Inside HP's latest global bit barn
New Sydney data centre will serve global customers
HP has unveiled its newest global bit barn and says it will form part of the network used to deliver its converged cloud services to customers around the world.
The new facility, dubbed Aurora, is located on the fringes of Sydney in a district adjacent to the major highways that surround and/or exit the city (the end of Roberts Road  for you Google Maps fiends out there). Aurora therefore nestles among colossal warehouses for supermarket chains and the likes of LG.
Intended largely for domestic consumption, including Australian government agencies who all insist on domestic data domiciling, Aurora will also serve as a node in HP’s global network of data centres. Active/active capability between the Sydney facility and other HP data centres around the world mean Aurora will be used by some HP global clients as a disaster recovery option, or by design if desired. HP’s Converged Cloud Services will also be delivered from the facility.
First-person shooter chic
HP feels Aurora is its best effort at data centre design to date anywhere on the planet and points to a concrete slab as one of the features it got for its AUD$200million investment.
All that grey stone, plus the rows of chunky, steel, yet-to-be-filled racks, give Aurora the look and feel of an IKEA emptied out to host some kind of Hunger Games-esque game of life-and-death, or at least a scary real-world first-person shooter. The slab’s raison d'être is rather less sinister: as a greenfield site Aurora doesn’t need raised floors and instead pipes all necessary cables in from the ceiling. The latter are impressively high, the better to allow vapours to rise from servers humming away within.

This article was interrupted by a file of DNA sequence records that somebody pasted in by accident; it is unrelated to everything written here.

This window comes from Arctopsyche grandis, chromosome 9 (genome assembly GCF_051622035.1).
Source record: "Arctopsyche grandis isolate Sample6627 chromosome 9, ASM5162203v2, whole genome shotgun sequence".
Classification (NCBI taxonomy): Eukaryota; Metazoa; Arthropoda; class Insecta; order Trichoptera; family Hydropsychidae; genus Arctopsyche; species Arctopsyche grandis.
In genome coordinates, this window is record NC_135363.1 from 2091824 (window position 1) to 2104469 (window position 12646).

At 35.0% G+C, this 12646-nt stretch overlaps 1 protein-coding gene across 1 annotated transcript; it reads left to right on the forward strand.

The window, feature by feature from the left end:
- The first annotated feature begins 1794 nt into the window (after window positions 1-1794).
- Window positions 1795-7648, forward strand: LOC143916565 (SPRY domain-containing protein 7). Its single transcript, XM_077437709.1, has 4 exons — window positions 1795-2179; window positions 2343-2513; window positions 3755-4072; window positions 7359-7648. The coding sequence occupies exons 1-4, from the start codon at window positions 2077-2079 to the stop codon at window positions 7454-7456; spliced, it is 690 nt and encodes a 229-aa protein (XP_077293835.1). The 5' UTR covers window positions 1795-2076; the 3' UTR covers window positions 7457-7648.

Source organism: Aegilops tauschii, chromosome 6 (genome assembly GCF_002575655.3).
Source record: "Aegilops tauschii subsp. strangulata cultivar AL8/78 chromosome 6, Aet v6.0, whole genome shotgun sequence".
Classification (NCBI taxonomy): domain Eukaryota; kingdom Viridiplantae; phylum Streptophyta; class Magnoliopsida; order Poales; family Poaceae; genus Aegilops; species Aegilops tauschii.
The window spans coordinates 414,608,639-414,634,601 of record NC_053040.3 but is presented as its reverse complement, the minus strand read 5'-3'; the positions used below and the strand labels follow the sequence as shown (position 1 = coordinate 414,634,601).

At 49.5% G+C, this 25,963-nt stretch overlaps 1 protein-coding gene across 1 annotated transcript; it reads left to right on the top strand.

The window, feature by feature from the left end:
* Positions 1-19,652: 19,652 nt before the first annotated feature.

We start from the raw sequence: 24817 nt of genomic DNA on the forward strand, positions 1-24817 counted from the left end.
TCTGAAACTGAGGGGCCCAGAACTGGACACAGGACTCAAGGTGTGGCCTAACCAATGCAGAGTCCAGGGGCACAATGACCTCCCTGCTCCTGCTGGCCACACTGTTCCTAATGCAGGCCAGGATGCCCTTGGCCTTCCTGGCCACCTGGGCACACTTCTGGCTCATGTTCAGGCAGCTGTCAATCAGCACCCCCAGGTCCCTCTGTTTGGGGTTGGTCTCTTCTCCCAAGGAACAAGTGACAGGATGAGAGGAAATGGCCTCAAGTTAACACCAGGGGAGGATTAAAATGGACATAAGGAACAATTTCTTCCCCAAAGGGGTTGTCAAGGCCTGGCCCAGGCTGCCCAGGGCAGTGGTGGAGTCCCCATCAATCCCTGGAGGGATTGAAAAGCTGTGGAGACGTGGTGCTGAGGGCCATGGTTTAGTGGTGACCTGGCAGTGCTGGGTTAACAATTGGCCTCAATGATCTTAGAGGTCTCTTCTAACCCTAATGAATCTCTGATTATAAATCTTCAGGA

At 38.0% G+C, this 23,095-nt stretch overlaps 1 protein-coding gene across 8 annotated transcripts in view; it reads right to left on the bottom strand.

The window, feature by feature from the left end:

Data centre or FPS venue? You be the judge.
HP expects plenty of heat. The centre can cope with 10Kw in each rack, but HP expects 4Kw will be the norm. Heat drains into a hot aisle and heated air is sucked skywards.
44 racks have been set aside for ultra-high density kit that needs more juice and a little more cooling. Another exception is a 500m2 raised floor, an installation needed for some older kit that won’t play nicely on the concrete slab. The raised space is expected to be home to customer kit migrated to the centre, while newer equipment will reside on the main floor.
Empty racks awaiting customer kit at HP's Aurora data centre
Grand slam metrics
HP has adopted a new area metric – the tennis court – to size the centre. We’re happy to report, therefore, that 48 Nadal-vs.-Djokovic-sized spaces reside under Aurora’s roof. Just nine courts worth are currently kitted out and those are part of what’s called “Cell 1”. Cells 1 and 2 reside inside a single “shell”. A second shell has two more cells, while a third will offer an additional single-cell shell. Each shell is independently powered, fed, watered, fireproofed and connected to the outside world.